Discourage? Aaron Rodgers doesn’t so much discourage front-line rookie cornerbacks as much as he completely emasculates them. Since 2010, the Green Bay Packers’ all-world quarterback has lined up against a rookie corner taken in the first round of the previous spring’s NFL Draft four times. And to call the end results one-sided in those contests would be selling it short:
+ Four wins, no losses.
+ 92 completions on 130 attempts (70.8 percent).
+ 1,271 yards, or 317.75 per tilt.
+ 16 touchdowns, one pick.
+ Passer rating: 138.17.
Welcome to the big stage, Marcus Peters.
Now, granted, half those Rodgers poundings came last fall, in two meetings against the Chicago Bears’ “defense,” and then-rookie cornerback Kyle Fuller (cumulative ProFootballFocus.com grade versus Rodgers in ’14: -5.4). The samples are impressive, but the size ain’t exactly large.
Still, it’s a hell of a bar. Irresistible force, meet immovable you-know-what. Peters, the Kansas City Chiefs’ first-year cornerback, has the early inside track on AFC Defensive Rookie of the Year honors and we’re more than a month away from Halloween. The kid out of the University of Washington leads the NFL with seven pass break-ups through his first two contests with two picks — the first on his first-ever NFL series, at Houston, and the second a pick-6 against one of the great Chiefs killers of all-time in Peyton Manning.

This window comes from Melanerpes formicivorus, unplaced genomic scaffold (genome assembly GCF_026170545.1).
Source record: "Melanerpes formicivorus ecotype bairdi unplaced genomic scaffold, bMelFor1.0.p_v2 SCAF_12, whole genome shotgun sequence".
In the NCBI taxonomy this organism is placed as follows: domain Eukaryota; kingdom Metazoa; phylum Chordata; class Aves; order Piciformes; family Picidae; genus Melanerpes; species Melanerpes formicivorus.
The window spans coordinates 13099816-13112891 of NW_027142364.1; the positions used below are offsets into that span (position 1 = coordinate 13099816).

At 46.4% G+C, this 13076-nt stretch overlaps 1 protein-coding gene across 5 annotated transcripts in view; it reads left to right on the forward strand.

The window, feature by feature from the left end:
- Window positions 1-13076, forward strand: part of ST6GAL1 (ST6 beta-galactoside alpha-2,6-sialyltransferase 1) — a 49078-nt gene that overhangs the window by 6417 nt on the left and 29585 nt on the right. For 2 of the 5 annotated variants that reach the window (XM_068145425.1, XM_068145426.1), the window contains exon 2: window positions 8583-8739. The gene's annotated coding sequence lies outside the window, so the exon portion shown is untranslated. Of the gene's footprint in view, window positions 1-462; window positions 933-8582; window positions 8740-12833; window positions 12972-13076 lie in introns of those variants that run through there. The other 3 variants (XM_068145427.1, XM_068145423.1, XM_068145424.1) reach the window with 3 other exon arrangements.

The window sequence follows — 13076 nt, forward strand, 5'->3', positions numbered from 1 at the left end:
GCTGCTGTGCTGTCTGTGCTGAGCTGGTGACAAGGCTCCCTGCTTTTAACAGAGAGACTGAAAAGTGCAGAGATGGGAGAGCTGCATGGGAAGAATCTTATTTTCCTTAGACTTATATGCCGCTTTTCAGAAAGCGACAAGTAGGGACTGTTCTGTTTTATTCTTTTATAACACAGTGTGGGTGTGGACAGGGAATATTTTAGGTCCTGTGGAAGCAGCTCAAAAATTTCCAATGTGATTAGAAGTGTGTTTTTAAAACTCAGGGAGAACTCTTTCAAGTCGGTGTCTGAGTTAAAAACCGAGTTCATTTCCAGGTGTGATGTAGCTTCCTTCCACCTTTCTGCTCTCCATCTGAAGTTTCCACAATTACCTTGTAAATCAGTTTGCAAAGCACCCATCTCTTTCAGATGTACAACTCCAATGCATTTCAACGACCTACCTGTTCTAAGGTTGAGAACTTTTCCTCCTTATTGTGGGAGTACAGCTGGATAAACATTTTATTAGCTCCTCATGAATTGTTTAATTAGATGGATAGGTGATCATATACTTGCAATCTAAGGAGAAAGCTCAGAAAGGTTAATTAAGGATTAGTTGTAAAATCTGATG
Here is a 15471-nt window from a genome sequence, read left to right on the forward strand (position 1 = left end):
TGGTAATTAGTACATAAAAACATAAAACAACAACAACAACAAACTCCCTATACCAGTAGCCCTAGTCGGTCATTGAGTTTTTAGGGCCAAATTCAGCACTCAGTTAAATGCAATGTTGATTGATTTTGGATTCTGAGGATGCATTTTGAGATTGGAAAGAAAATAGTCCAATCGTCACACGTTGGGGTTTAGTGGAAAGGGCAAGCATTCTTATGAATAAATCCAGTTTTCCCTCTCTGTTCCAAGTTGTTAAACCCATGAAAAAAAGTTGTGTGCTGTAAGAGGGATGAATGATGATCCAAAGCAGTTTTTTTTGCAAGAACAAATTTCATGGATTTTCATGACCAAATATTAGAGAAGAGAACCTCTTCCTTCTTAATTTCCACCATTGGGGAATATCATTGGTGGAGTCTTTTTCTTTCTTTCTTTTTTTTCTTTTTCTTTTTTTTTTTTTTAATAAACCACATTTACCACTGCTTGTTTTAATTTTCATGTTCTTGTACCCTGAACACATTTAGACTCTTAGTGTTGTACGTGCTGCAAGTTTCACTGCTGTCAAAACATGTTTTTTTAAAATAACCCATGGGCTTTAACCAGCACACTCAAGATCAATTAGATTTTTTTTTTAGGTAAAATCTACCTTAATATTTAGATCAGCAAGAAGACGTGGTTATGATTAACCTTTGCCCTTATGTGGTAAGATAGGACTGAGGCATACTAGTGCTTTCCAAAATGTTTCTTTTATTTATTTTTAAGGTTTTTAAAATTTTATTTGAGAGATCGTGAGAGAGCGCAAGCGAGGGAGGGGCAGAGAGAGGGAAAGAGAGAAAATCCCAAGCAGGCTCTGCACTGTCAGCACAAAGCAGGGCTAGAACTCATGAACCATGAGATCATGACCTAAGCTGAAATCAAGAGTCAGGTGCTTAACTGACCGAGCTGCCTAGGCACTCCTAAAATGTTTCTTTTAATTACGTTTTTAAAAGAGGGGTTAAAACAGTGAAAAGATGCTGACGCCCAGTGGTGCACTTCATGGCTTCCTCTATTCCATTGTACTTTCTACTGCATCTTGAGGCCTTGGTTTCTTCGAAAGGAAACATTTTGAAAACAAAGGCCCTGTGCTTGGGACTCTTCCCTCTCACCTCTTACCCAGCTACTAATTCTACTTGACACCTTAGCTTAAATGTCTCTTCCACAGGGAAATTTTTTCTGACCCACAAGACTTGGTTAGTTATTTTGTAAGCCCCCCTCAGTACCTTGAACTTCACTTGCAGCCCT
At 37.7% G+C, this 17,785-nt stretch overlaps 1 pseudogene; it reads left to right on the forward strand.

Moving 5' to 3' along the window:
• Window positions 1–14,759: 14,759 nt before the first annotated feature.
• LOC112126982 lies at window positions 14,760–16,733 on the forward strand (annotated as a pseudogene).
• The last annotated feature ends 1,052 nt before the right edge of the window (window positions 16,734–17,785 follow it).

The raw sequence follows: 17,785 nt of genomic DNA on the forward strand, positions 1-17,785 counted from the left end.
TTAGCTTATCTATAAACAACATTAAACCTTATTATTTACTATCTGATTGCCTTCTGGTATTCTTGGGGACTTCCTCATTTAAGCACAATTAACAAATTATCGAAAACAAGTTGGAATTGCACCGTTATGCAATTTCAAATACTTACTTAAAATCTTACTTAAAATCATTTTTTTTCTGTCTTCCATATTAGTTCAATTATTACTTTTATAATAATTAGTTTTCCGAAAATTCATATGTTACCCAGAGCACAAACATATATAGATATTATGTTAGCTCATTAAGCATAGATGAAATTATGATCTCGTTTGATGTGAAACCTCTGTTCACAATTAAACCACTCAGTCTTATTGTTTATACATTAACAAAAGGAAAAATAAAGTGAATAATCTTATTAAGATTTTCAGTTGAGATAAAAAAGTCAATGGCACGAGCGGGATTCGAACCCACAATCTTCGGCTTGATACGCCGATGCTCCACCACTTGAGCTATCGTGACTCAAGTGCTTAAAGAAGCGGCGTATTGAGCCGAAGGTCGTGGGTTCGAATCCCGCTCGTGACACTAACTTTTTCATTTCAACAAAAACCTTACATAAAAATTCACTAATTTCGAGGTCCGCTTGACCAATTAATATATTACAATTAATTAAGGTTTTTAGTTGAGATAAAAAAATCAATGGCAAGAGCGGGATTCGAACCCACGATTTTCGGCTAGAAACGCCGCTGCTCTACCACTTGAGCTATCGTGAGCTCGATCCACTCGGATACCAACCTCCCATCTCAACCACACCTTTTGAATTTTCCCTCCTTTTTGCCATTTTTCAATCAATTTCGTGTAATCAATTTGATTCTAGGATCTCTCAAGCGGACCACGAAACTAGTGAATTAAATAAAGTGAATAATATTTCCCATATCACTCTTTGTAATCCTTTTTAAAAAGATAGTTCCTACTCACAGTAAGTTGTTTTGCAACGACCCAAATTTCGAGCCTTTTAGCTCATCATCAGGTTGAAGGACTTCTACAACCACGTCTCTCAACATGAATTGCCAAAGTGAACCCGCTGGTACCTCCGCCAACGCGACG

Also of note: In crunch time last week, Manning tended to pick on Jamell Fleming, given a choice. Which is the ultimate sign of respect for a corner at this level — lack of opportunity, a force field created by coverage and fear. Darrelle Revis stuff. Richard Sherman stuff.
Like the Bruce Lee movie “The Game of Death,” the Chiefs’ first-round find keeps climbing up the pagoda, a new opponent waiting at each ascending level.
Monday at Lambeau: The Big Bad. Rodgers.
“He’s a competitive kid,” Chiefs coach Andy Reid told reporters late last week when asked about Peters’ emergence. “I mentioned this before, you have to have a short memory when you’re out on the edge there.
“You also have to have talent — that helps. And he’s got both. He’s able to learn from his mistakes and then come right back at it and challenge you again.”
Week 3’s challenge, though, might just take the cake. Rodgers has yet to toss an interception (against five scores) and ranks second in the circuit in completion percentage (76.8) while turning the back-shoulder toss into his own personal martial arts form.
It’s also the best — or worst, depending on your perspective — kind of hazing you can toss at a rookie cornerback. Of those aforementioned first-round defensive backs, the cumulative ProFootballFocus.com rating for their first meeting against Rogers was a less-than-encouraging -5.8, or -1.45 on average.
Peters hits the weekend ranked 11th among PFF’s top cornerbacks with a +2.3 rating through Week 2. If he’s still in the Top 15 after Monday night, there might not be that much more left to prove.